RadioShack Corp., the struggling electronics retailer, on Tuesday said it might close 1,100 stores — about a fifth of all its outlets — after it reported its eighth straight quarterly loss.
The Forth Worth company said it had a net loss of $191.4 million for the fourth quarter — more than triple what it lost a year earlier. Its fourth-quarter revenue slumped 20% to $935.4 million.
Like many bricks-and-mortar retailers, RadioShack is struggling to reverse declining foot traffic to its stores and fend off competition from other retailers, including Amazon.com.
Its financial results, however, underscored some of the difficulties the retailer is trying to overcome — among them a perception that the chain, which has been in business more than 90 years, is outdated.
Exhibit A: Last month's Super Bowl commercial. The minute-long spot poked fun at that perception and featured 1980s celebrities — Erik Estrada of CHiPs, horror-movie fictional serial killer Jason Voorhees and Alf the alien — ransacking a RadioShack outlet to "get their store back."
The ad "was one of the largest media events in our company's history," RadioShack Chief Executive Joseph C. Magnacca said in a conference call with analysts Tuesday. He said the ad generated high levels of consumer engagement and was among the most talked-about Super Bowl ads last month.
But the timing of the Super Bowl ad may have been too late.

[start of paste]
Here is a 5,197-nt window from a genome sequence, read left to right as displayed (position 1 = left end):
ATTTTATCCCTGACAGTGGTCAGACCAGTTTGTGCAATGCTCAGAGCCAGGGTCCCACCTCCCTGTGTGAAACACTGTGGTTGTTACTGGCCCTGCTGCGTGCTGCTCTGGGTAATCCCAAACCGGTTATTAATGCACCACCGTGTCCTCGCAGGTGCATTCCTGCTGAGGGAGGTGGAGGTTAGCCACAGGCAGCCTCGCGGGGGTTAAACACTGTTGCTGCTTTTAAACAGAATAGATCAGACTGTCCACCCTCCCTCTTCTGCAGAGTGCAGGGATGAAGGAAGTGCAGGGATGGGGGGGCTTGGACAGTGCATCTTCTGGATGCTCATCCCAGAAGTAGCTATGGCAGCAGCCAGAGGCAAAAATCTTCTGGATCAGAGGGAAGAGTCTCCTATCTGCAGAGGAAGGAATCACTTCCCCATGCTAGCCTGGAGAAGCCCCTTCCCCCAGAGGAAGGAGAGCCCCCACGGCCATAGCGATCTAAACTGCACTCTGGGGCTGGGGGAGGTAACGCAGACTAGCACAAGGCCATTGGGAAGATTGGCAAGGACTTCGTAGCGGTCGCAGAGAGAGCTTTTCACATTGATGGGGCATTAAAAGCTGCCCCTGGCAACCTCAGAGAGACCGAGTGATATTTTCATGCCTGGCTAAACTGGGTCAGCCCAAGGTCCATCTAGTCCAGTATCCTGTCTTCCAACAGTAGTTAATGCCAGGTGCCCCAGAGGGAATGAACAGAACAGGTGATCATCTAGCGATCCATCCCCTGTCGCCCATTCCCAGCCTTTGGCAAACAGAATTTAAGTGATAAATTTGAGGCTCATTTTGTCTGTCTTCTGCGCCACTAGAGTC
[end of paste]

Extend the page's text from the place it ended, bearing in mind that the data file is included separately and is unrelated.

RadioShack said the holiday shopping season produced lower store traffic despite aggressive discounting to entice consumers to the chain's more than 5,000 locations. Magnacca blamed weak demand for its mobile phones "and a few operational issues."
Magnacca, however, remained optimistic and said the company plans to update dozens of its stores. The goal is to allow consumers to test out gadgets and interact with sales staff. He said the chain would also address problems with its inventory, including a focus on keeping items stocked that it promotes in weekly ads.
Another area the company wants to improve is selling new, exclusive products at its stores. It recently announced a partnership with Quirky, a New York invention company, to stock its products in RadioShack stores.
The "RadioShack turnaround will take time," said Magnacca, who was hired as CEO a little more than a year ago.
Tuesday's financial results hit the retailer's stock hard. Its shares closed Tuesday down 47 cents, or 17.3%, at $2.25 after hitting a low of $2.19.
Morris Ajzenman, an analyst at Griffen Securities Inc., was pessimistic about RadioShack's future.
"RadioShack's time has passed," he said. "It is a dinosaur.... Ultimately, I think it'll go out of business."
For now, though, the company's relatively strong balance sheet will keep the company going, he said.
RadioShack reported total liquidity of $554.3 million, including nearly $180 million in cash.
"The balance sheet is in halfway decent shape … and gives them more time," he said. "It's a very difficult environment for them, to say the least."
The company did not offer many details about which stores would be closed or how many employees would be affected. The company has more than 27,000 employees worldwide. Despite the closures, the company will still have more than 4,000 stores in the U.S.